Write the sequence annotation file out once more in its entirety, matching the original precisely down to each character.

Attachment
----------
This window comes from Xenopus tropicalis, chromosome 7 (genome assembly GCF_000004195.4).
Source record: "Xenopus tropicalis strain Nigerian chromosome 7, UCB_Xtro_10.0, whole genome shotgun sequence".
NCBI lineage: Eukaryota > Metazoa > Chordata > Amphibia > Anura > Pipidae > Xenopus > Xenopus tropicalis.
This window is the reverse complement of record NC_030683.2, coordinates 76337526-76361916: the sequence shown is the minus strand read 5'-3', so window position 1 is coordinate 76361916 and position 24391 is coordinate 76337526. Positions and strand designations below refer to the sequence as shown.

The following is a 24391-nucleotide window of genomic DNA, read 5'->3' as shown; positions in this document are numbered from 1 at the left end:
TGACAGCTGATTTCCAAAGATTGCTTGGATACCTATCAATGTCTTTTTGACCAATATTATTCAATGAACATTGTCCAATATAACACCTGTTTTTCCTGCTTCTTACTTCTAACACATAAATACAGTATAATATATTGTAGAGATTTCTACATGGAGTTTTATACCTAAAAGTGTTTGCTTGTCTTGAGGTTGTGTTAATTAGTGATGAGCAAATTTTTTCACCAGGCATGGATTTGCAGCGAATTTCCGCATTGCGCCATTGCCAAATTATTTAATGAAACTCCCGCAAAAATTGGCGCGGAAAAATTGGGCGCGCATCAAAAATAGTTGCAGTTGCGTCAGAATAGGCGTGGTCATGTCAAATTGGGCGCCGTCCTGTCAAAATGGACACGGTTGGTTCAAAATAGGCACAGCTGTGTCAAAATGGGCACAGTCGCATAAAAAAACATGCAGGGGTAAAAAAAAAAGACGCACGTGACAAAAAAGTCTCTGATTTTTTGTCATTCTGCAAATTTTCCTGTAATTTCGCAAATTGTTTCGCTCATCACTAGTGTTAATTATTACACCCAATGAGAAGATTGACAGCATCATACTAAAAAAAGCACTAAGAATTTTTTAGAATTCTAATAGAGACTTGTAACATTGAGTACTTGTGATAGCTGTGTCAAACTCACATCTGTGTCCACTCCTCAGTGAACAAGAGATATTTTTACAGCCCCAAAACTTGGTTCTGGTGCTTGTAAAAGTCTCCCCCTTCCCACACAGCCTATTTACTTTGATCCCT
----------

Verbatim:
This window comes from Xenopus tropicalis, chromosome 7 (genome assembly GCF_000004195.4).
Source record: "Xenopus tropicalis strain Nigerian chromosome 7, UCB_Xtro_10.0, whole genome shotgun sequence".
NCBI lineage: Eukaryota > Metazoa > Chordata > Amphibia > Anura > Pipidae > Xenopus > Xenopus tropicalis.
This window is the reverse complement of record NC_030683.2, coordinates 76337526-76361916: the sequence shown is the minus strand read 5'-3', so window position 1 is coordinate 76361916 and position 24391 is coordinate 76337526. Positions and strand designations below refer to the sequence as shown.

The following is a 24391-nucleotide window of genomic DNA, read 5'->3' as shown; positions in this document are numbered from 1 at the left end:
TGACAGCTGATTTCCAAAGATTGCTTGGATACCTATCAATGTCTTTTTGACCAATATTATTCAATGAACATTGTCCAATATAACACCTGTTTTTCCTGCTTCTTACTTCTAACACATAAATACAGTATAATATATTGTAGAGATTTCTACATGGAGTTTTATACCTAAAAGTGTTTGCTTGTCTTGAGGTTGTGTTAATTAGTGATGAGCAAATTTTTTCACCAGGCATGGATTTGCAGCGAATTTCCGCATTGCGCCATTGCCAAATTATTTAATGAAACTCCCGCAAAAATTGGCGCGGAAAAATTGGGCGCGCATCAAAAATAGTTGCAGTTGCGTCAGAATAGGCGTGGTCATGTCAAATTGGGCGCCGTCCTGTCAAAATGGACACGGTTGGTTCAAAATAGGCACAGCTGTGTCAAAATGGGCACAGTCGCATAAAAAAACATGCAGGGGTAAAAAAAAAAGACGCACGTGACAAAAAAGTCTCTGATTTTTTGTCATTCTGCAAATTTTCCTGTAATTTCGCAAATTGTTTCGCTCATCACTAGTGTTAATTATTACACCCAATGAGAAGATTGACAGCATCATACTAAAAAAAGCACTAAGAATTTTTTAGAATTCTAATAGAGACTTGTAACATTGAGTACTTGTGATAGCTGTGTCAAACTCACATCTGTGTCCACTCCTCAGTGAACAAGAGATATTTTTACAGCCCCAAAACTTGGTTCTGGTGCTTGTAAAAGTCTCCCCCTTCCCACACAGCCTATTTACTTTGATCCCT